> < ^ Date: Wed, 21 May 1997 11:09:36 +0200
> < ^ From: Joachim Neubueser <joachim.neubueser@math.rwth-aachen.de >
^ Subject: Joe Kincaid's letter on teaching

Dear Forum members,

I want to thank Joe Kinkaid for his letter to the Forum about using
GAP in teaching a 'Modern Algebra' course, the very explicit material
about the course given on the WWW pages quoted have been particularly
helpful to understand what was done. As I have said in previous
letters to the Forum, I think by far more material on the use of a
system such as GAP in teaching should be produced and made available.

Let me first comment on a few remarks in Joe's letter:

Joe said:

In a letter to GAP-forum in December of 1993, Bill Haloupek of
University of Wisconsin-Stout commented that GAP is pretty
intimidating to undergraduate students. I found this to be generally
true as well. We teach this class for both Math majors and CS majors
and I thought the CS majors would take to GAP more quickly than the
math majors did. I was surprised to learn that this was wrong. My
best students were those with strong mathematics backgrounds and
some computer science background. Those who were weaker in
mathematics, even with good computer science backgrounds, found GAP
difficult to work with. I hasten to add that with only eight
students in the class, my experience may not be indicative of the
general situation.

I am not so surprised, most students nowadays bring along even from
highschool time some practice of handling a computer and know some
basics about computer languages, so they should not find the language
of GAP intimidating - we of the older generation may just project our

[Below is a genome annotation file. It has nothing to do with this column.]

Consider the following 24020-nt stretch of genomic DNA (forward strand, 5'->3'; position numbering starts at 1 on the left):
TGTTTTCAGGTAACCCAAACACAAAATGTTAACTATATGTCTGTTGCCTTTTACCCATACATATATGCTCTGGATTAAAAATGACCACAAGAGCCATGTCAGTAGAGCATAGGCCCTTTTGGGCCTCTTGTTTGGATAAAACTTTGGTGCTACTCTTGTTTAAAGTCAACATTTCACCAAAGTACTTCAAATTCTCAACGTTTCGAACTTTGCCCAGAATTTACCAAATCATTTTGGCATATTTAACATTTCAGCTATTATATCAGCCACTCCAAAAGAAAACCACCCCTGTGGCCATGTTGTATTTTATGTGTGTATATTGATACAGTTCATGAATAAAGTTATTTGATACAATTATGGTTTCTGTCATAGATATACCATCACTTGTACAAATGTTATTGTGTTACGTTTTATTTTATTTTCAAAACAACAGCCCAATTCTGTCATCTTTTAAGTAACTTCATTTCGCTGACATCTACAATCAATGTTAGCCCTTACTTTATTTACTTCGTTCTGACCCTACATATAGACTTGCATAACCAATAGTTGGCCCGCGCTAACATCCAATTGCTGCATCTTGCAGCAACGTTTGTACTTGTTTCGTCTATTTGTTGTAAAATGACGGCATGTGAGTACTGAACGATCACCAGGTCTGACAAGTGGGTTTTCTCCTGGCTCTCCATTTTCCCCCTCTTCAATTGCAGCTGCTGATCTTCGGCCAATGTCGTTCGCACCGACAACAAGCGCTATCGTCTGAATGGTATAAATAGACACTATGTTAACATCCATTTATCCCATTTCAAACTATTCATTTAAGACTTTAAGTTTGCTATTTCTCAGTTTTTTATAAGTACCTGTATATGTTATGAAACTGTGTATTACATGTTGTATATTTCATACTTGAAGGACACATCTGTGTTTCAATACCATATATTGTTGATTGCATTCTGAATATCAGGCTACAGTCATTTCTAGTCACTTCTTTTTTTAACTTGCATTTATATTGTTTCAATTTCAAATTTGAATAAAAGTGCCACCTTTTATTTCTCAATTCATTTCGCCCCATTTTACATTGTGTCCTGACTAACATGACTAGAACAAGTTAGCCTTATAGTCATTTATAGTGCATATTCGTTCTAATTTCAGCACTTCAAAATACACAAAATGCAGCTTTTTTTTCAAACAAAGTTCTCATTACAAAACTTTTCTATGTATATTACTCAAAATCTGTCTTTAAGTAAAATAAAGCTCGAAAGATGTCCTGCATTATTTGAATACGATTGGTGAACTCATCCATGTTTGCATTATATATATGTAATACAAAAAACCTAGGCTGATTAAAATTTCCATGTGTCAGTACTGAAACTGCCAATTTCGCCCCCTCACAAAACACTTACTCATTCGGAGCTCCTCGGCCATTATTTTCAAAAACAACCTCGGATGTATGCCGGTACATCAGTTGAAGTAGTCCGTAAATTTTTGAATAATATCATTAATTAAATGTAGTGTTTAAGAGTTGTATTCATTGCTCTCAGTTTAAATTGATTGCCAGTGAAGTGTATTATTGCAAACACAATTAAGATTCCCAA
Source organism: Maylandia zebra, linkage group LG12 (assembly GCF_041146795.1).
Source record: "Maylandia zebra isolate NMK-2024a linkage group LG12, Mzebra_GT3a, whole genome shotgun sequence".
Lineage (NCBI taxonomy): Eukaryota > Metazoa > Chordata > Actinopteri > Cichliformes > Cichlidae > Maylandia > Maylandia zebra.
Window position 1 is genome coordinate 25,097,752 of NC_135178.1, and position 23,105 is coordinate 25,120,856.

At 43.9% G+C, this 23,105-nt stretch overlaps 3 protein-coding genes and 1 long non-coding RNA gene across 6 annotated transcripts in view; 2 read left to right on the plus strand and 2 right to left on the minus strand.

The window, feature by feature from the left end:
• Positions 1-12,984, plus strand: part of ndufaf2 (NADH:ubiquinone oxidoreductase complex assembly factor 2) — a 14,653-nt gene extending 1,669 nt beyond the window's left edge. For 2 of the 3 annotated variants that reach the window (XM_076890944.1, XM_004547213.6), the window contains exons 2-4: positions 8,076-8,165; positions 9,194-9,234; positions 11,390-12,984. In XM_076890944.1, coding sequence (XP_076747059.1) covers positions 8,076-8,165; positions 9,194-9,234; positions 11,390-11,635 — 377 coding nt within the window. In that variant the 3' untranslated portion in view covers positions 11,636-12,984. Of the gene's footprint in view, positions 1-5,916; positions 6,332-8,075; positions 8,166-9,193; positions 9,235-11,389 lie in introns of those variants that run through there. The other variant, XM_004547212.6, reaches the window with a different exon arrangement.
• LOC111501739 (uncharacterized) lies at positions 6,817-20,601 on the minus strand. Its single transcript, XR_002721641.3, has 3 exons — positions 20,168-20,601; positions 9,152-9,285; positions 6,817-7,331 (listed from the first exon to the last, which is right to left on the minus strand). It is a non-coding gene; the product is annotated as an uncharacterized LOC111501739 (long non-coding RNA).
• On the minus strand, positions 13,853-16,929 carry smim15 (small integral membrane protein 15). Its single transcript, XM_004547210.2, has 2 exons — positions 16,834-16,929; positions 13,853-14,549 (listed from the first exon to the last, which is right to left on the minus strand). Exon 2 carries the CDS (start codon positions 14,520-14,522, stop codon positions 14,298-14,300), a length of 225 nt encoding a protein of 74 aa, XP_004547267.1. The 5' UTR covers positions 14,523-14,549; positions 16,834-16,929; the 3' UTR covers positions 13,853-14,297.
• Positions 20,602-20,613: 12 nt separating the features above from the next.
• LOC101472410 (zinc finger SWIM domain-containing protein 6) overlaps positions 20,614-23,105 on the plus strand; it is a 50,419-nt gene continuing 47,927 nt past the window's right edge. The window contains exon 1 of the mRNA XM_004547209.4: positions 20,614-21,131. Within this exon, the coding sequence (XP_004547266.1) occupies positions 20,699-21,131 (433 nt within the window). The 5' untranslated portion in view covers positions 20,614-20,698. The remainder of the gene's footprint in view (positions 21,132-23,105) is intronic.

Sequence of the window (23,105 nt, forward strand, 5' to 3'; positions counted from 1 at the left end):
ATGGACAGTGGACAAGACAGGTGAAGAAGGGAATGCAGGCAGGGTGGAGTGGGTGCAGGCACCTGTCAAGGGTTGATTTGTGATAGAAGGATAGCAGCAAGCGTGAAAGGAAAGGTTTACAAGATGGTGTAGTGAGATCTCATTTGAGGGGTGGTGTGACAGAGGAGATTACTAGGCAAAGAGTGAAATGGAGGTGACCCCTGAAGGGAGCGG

own lack of such preknowledge onto the kids here. On the other hand
students who have chosen math as their first topic will be more
intrigued by the possibility to really handle abstract structures.

I don't think GAP _has_ to be intimidating. I believe it could be
very easily accessible if it were introduced to the students
properly. I am not sure how to do that, but I do have an idea for
next year. See below.

I do agree wholeheartedly.


This fall, I will be teaching Discrete Structures and next spring, I
will teach Modern Algebra again. I intend to introduce GAP to the
students in Discrete Structures (GAP was not used the previous time
D.S. was taught) and then build on that in Modern
Algebra. Hopefully, by introducing GAP as a programming language for
solving discrete math problems first it will be easier to introduce
the group theoretic functions second. Also, between now and then I
will revise the presentations in Modern Algebra using what I learned
from this semester.

I do agree again, making a system such as GAP as familiar a tool as a
pocket calculator and hence starting to use it early seems to be
right. In fact some of the first exercises given on Joe's WWW pages
concern just handling lists in GAP and that clearly needs no
mathematical background but can on the other hand already be used for
'Discrete Structures'. Thus in particular one can come to groups etc
in the 'Modern Algebra' more directly.

Our course system is different of course, but we do encourage our
first year students to use Maple as well as GAP for Linear Algebra,
which is our first course, already.

What did I learn this semester? Well, I'm not sure. One observation
which I'm still refining for myself is that students at this level
need motivation for the ideas beyond the search for beauty, truth
and understanding. The next time I teach this course, I hope to
include more motivation at the beginning semester for why we have
different algebraic structures in the first place.

Agreed again. May I suggest two closely related topics that provide
'real' groups: crystallographic groups and finite reflection
groups. For the second topic the book by L.C. Grove and C.T Benson is